Exercise and Physical Fitness
Physical fitness is to the human body what fine tuning is to an engine. It enables us to perform up to our potential.
Physical fitness involves the performance of the heart and lungs, and the muscles of the body. And, since what we do with our bodies also affects what we can do with our minds, fitness influences to some degree qualities such as mental alertness and emotional stability.
Physical fitness is considered a measure of the body’s ability to function efficiently and effectively in work and leisure activities, to be healthy, to resist hypo kinetic diseases, and to meet emergency situations.
Physical fitness is generally achieved through
- Physical activity and exercise
- Correct nutrition
- Enough rest (good quality sleep)
- Stress management and relaxation
As you undertake your fitness program, it’s important to remember that fitness is an individual quality that varies from person to person. It is influenced by age, sex, heredity, personal habits, exercise and eating practices. You can’t do anything about the first three factors. However, it is within your power to change and improve the others where needed.
Physical fitness is most easily understood by examining its components, or “parts.” These four components are basic:
Cardiorespiratory Endurance – the ability to deliver oxygen and nutrients to tissues, and to remove wastes, over sustained periods of time. Long runs and swims are among the methods employed in measuring this component.
Muscular Strength – the ability of a muscle to exert force for a brief period of time. Upper-body strength, for example, can be measured by various weight-lifting exercises.
Muscular Endurance – the ability of a muscle, or a group of muscles, to sustain repeated contractions or to continue applying force against a fixed object. Pushups are often used to test endurance of arm and shoulder muscles.
Flexibility – the ability to move joints and use muscles through their full range of motion. The sit-and- reach test is a good measure of flexibility of the lower back and backs of the upper legs.
Body Composition – is often considered a component of fitness. It refers to the makeup of the body in terms of lean mass (muscle, bone, vital tissue and organs) and fat mass. An optimal ratio of fat to lean mass is an indication of fitness, and the right types of exercises will help you decrease body fat and increase or maintain muscle mass.
How often, how long and how hard you exercise, and what kinds of exercises you do should be determined by what you are trying to accomplish. Your goals, your present fitness level, age, health, skills, interest and convenience are among the factors you should consider.
The keys to selecting the right kinds of exercises for developing and maintaining each of the basic components of fitness are found in these principles:
SPECIFICITY – pick the right kind of activities to affect each component. Strength training results in specific strength changes. Also, train for the specific activity you’re interested in. For example, optimal swimming performance is best achieved when the muscles involved in swimming are trained for the movements required. It does not necessarily follow that a good runner is a good swimmer.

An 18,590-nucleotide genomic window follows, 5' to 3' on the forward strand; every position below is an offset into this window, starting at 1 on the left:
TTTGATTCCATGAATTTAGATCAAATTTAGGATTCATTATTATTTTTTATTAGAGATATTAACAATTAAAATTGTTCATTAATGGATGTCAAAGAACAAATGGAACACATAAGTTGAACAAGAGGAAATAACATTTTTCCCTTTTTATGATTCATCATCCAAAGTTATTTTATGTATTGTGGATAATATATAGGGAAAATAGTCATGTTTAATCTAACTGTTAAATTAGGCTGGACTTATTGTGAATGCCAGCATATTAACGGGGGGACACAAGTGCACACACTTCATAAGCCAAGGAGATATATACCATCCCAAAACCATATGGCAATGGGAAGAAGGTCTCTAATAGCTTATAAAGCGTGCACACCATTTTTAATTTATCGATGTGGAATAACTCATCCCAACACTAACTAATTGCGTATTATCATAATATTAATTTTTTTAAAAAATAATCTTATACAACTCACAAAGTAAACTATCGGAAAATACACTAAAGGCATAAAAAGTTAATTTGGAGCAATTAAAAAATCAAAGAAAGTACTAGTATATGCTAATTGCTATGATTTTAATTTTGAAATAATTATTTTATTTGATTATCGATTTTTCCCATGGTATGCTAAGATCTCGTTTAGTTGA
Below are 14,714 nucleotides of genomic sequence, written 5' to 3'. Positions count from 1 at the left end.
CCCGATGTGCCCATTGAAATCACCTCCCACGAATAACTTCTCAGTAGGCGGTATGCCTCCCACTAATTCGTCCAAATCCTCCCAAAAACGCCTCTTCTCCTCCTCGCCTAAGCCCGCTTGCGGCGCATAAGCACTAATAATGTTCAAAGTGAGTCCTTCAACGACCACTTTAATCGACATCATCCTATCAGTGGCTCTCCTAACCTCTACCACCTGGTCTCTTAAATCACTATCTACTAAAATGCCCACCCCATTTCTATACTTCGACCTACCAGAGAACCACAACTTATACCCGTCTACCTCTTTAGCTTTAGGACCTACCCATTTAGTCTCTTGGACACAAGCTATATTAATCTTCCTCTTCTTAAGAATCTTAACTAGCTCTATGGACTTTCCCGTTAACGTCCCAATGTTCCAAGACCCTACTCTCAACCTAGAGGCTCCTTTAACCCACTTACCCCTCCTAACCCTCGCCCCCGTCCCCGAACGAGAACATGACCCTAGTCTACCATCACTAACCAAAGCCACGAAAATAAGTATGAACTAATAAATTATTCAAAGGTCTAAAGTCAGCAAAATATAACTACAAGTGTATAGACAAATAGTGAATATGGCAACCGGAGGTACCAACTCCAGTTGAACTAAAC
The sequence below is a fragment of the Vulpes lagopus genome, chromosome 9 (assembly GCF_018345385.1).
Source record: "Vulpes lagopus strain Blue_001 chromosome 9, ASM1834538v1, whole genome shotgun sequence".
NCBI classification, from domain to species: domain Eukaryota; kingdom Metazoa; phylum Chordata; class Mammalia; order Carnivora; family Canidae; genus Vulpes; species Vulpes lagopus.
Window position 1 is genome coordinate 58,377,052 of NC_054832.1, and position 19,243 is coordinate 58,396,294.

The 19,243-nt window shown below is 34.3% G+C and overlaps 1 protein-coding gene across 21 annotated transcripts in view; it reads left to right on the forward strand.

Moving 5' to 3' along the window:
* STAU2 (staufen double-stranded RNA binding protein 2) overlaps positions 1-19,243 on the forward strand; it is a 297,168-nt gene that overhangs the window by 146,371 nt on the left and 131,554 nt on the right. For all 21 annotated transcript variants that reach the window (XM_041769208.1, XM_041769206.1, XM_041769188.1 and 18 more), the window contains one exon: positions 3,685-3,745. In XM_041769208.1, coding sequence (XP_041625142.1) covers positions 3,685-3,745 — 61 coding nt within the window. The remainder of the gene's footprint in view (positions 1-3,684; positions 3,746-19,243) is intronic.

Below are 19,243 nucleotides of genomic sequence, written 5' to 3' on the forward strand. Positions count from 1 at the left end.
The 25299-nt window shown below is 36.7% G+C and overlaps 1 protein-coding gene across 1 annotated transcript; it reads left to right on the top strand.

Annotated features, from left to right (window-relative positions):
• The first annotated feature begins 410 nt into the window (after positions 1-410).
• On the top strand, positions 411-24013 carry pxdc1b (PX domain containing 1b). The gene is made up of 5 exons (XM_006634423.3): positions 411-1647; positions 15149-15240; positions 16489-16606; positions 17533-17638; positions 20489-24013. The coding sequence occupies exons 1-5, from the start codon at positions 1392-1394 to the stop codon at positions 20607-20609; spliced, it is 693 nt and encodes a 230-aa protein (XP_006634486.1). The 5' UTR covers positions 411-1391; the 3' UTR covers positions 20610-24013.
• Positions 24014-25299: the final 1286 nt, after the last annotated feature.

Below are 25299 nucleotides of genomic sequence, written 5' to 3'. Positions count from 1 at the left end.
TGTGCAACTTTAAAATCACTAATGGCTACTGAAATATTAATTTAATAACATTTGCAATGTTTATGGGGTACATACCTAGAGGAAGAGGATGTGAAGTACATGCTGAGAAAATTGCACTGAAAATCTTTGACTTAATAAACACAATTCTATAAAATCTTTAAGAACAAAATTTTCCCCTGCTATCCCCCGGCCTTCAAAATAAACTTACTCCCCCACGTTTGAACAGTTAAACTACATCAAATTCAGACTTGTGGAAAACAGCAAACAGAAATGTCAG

OVERLOAD – work hard enough, at levels that are vigorous and long enough to overload your body above its resting level, to bring about improvement.
REGULARITY – you can’t hoard physical fitness. At least three balanced workouts a week are necessary to maintain a desirable level of fitness.
PROGRESSION – increase the intensity, frequency and/or duration of activity over periods of time in order to improve.
Some activities can be used to fulfill more than one of your basic exercise requirements. For example, in addition to increasing cardiorespiratory endurance, running builds muscular endurance in the legs, and swimming develops the arm, shoulder and chest muscles. If you select the proper activities, it is possible to fit parts of your muscular endurance workout into your cardiorespiratory workout and save time.
MEASURING YOUR HEART RATE
Heart rate is widely accepted as a good method for measuring intensity during running, swimming, cycling, and other aerobic activities. Exercise that doesn’t raise your heart rate to a certain level and keep it there for 20 minutes won’t contribute significantly to cardiovascular fitness.
The heart rate you should maintain is called your target heart rate. There are several ways of arriving at this figure. One of the simplest is: maximum heart rate (220 – age) x 70%. Thus, the target heart rate for a 40 year-old would be 126.
Do You Want To Look and Feel Better?
Start slowly! Rome wasn’t built in a day, and you can’t become fit over night. If you do too much too soon and don’t ease into the routine by gradually increasing your intensity, frequency, and duration, you will most likely fail. Also, you will miss the process of becoming fit. Worse yet, an injury may prevent you from continuing to exercise at all. Also, if you used to exercise and just took a break for awhile, do not pick up where you left off! This almost always turns into an injury. Again, start slowly. Make gradual increases and you will see the results over time!
If you are at a point in your life where you want to improve the way you look and feel, but you are not sure of the next step, a Personal Trainer may be exactly what you need to get you started on the road to Success.